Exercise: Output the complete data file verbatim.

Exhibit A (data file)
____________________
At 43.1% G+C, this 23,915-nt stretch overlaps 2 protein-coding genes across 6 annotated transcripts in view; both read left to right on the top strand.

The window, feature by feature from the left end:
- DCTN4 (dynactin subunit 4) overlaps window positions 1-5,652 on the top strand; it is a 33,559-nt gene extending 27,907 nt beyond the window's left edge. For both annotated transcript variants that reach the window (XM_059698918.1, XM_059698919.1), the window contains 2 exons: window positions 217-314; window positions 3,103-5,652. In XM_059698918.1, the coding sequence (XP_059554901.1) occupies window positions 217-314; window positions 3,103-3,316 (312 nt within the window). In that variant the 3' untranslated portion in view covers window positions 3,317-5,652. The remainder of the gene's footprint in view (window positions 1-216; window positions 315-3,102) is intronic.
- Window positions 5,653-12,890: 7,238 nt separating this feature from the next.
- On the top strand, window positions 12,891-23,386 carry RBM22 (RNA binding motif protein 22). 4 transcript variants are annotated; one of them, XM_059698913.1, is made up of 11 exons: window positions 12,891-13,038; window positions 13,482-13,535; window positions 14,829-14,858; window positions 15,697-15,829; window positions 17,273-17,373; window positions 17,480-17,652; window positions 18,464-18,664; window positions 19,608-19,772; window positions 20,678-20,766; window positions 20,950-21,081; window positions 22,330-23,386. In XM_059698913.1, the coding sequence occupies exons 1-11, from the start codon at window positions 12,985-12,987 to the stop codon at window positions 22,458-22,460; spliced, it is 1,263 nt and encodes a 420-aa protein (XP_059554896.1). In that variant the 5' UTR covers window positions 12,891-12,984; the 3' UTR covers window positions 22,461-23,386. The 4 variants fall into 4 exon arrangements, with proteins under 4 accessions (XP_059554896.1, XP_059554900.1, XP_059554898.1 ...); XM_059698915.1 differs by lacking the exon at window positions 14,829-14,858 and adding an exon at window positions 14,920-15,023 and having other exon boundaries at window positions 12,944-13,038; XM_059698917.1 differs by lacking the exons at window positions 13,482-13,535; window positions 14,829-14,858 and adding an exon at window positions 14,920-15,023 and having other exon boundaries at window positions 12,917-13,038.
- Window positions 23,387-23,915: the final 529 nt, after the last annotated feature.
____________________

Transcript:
At 43.1% G+C, this 23,915-nt stretch overlaps 2 protein-coding genes across 6 annotated transcripts in view; both read left to right on the top strand.

The window, feature by feature from the left end:
- DCTN4 (dynactin subunit 4) overlaps window positions 1-5,652 on the top strand; it is a 33,559-nt gene extending 27,907 nt beyond the window's left edge. For both annotated transcript variants that reach the window (XM_059698918.1, XM_059698919.1), the window contains 2 exons: window positions 217-314; window positions 3,103-5,652. In XM_059698918.1, the coding sequence (XP_059554901.1) occupies window positions 217-314; window positions 3,103-3,316 (312 nt within the window). In that variant the 3' untranslated portion in view covers window positions 3,317-5,652. The remainder of the gene's footprint in view (window positions 1-216; window positions 315-3,102) is intronic.
- Window positions 5,653-12,890: 7,238 nt separating this feature from the next.
- On the top strand, window positions 12,891-23,386 carry RBM22 (RNA binding motif protein 22). 4 transcript variants are annotated; one of them, XM_059698913.1, is made up of 11 exons: window positions 12,891-13,038; window positions 13,482-13,535; window positions 14,829-14,858; window positions 15,697-15,829; window positions 17,273-17,373; window positions 17,480-17,652; window positions 18,464-18,664; window positions 19,608-19,772; window positions 20,678-20,766; window positions 20,950-21,081; window positions 22,330-23,386. In XM_059698913.1, the coding sequence occupies exons 1-11, from the start codon at window positions 12,985-12,987 to the stop codon at window positions 22,458-22,460; spliced, it is 1,263 nt and encodes a 420-aa protein (XP_059554896.1). In that variant the 5' UTR covers window positions 12,891-12,984; the 3' UTR covers window positions 22,461-23,386. The 4 variants fall into 4 exon arrangements, with proteins under 4 accessions (XP_059554896.1, XP_059554900.1, XP_059554898.1 ...); XM_059698915.1 differs by lacking the exon at window positions 14,829-14,858 and adding an exon at window positions 14,920-15,023 and having other exon boundaries at window positions 12,944-13,038; XM_059698917.1 differs by lacking the exons at window positions 13,482-13,535; window positions 14,829-14,858 and adding an exon at window positions 14,920-15,023 and having other exon boundaries at window positions 12,917-13,038.
- Window positions 23,387-23,915: the final 529 nt, after the last annotated feature.